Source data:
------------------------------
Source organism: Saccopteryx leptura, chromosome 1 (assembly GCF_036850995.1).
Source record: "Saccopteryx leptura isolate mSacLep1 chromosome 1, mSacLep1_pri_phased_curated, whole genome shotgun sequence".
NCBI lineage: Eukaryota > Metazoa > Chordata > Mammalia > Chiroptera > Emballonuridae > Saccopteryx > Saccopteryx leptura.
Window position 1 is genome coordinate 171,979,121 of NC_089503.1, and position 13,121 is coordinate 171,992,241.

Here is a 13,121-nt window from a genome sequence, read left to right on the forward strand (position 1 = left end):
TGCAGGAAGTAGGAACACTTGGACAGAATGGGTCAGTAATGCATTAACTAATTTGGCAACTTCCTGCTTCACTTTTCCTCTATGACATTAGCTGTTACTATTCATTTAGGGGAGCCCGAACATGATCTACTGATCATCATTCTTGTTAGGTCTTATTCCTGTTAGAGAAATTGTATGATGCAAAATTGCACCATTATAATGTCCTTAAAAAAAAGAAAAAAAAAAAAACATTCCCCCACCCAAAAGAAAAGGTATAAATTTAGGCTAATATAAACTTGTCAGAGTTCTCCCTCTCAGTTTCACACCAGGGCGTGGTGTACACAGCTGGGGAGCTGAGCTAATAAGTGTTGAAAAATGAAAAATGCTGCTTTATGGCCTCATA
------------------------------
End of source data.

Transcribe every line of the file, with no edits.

Source organism: Saccopteryx leptura, chromosome 1 (assembly GCF_036850995.1).
Source record: "Saccopteryx leptura isolate mSacLep1 chromosome 1, mSacLep1_pri_phased_curated, whole genome shotgun sequence".
NCBI lineage: Eukaryota > Metazoa > Chordata > Mammalia > Chiroptera > Emballonuridae > Saccopteryx > Saccopteryx leptura.
Window position 1 is genome coordinate 171,979,121 of NC_089503.1, and position 13,121 is coordinate 171,992,241.

Here is a 13,121-nt window from a genome sequence, read left to right on the forward strand (position 1 = left end):
TGCAGGAAGTAGGAACACTTGGACAGAATGGGTCAGTAATGCATTAACTAATTTGGCAACTTCCTGCTTCACTTTTCCTCTATGACATTAGCTGTTACTATTCATTTAGGGGAGCCCGAACATGATCTACTGATCATCATTCTTGTTAGGTCTTATTCCTGTTAGAGAAATTGTATGATGCAAAATTGCACCATTATAATGTCCTTAAAAAAAAGAAAAAAAAAAAAACATTCCCCCACCCAAAAGAAAAGGTATAAATTTAGGCTAATATAAACTTGTCAGAGTTCTCCCTCTCAGTTTCACACCAGGGCGTGGTGTACACAGCTGGGGAGCTGAGCTAATAAGTGTTGAAAAATGAAAAATGCTGCTTTATGGCCTCATA